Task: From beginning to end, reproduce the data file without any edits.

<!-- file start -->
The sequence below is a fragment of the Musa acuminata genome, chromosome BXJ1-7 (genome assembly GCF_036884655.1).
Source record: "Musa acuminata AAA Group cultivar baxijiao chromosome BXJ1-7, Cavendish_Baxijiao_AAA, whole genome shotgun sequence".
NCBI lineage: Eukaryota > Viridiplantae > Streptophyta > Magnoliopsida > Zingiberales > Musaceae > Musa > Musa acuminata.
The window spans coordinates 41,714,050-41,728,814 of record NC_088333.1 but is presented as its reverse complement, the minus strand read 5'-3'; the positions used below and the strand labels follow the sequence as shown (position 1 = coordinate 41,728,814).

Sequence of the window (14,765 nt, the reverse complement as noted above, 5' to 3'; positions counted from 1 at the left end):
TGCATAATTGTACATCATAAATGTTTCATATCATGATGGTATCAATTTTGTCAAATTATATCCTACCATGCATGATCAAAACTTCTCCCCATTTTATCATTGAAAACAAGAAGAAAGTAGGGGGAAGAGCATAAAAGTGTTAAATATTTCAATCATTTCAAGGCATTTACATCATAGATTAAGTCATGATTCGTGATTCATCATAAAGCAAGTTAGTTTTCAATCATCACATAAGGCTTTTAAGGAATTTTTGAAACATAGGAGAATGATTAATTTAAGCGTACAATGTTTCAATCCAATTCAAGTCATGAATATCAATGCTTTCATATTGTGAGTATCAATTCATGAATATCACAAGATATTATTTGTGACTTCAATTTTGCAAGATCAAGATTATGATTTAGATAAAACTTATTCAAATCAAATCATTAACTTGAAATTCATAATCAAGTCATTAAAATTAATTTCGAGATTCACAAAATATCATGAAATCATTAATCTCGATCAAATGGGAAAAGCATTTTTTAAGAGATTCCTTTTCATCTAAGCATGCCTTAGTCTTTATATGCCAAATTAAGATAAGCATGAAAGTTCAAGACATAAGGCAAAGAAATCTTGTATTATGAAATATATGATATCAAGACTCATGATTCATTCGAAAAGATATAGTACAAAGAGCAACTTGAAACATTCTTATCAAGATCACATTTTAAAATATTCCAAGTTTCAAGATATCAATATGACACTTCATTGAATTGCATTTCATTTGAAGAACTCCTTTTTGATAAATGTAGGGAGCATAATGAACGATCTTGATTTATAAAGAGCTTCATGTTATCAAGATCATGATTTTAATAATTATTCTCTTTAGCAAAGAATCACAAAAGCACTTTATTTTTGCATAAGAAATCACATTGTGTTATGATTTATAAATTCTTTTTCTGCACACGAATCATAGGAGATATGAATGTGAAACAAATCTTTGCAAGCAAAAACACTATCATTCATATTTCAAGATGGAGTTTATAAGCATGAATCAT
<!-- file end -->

The sequence below is a fragment of the Musa acuminata genome, chromosome BXJ1-7 (genome assembly GCF_036884655.1).
Source record: "Musa acuminata AAA Group cultivar baxijiao chromosome BXJ1-7, Cavendish_Baxijiao_AAA, whole genome shotgun sequence".
NCBI lineage: Eukaryota > Viridiplantae > Streptophyta > Magnoliopsida > Zingiberales > Musaceae > Musa > Musa acuminata.
The window spans coordinates 41,714,050-41,728,814 of record NC_088333.1 but is presented as its reverse complement, the minus strand read 5'-3'; the positions used below and the strand labels follow the sequence as shown (position 1 = coordinate 41,728,814).

Sequence of the window (14,765 nt, the reverse complement as noted above, 5' to 3'; positions counted from 1 at the left end):
TGCATAATTGTACATCATAAATGTTTCATATCATGATGGTATCAATTTTGTCAAATTATATCCTACCATGCATGATCAAAACTTCTCCCCATTTTATCATTGAAAACAAGAAGAAAGTAGGGGGAAGAGCATAAAAGTGTTAAATATTTCAATCATTTCAAGGCATTTACATCATAGATTAAGTCATGATTCGTGATTCATCATAAAGCAAGTTAGTTTTCAATCATCACATAAGGCTTTTAAGGAATTTTTGAAACATAGGAGAATGATTAATTTAAGCGTACAATGTTTCAATCCAATTCAAGTCATGAATATCAATGCTTTCATATTGTGAGTATCAATTCATGAATATCACAAGATATTATTTGTGACTTCAATTTTGCAAGATCAAGATTATGATTTAGATAAAACTTATTCAAATCAAATCATTAACTTGAAATTCATAATCAAGTCATTAAAATTAATTTCGAGATTCACAAAATATCATGAAATCATTAATCTCGATCAAATGGGAAAAGCATTTTTTAAGAGATTCCTTTTCATCTAAGCATGCCTTAGTCTTTATATGCCAAATTAAGATAAGCATGAAAGTTCAAGACATAAGGCAAAGAAATCTTGTATTATGAAATATATGATATCAAGACTCATGATTCATTCGAAAAGATATAGTACAAAGAGCAACTTGAAACATTCTTATCAAGATCACATTTTAAAATATTCCAAGTTTCAAGATATCAATATGACACTTCATTGAATTGCATTTCATTTGAAGAACTCCTTTTTGATAAATGTAGGGAGCATAATGAACGATCTTGATTTATAAAGAGCTTCATGTTATCAAGATCATGATTTTAATAATTATTCTCTTTAGCAAAGAATCACAAAAGCACTTTATTTTTGCATAAGAAATCACATTGTGTTATGATTTATAAATTCTTTTTCTGCACACGAATCATAGGAGATATGAATGTGAAACAAATCTTTGCAAGCAAAAACACTATCATTCATATTTCAAGATGGAGTTTATAAGCATGAATCAT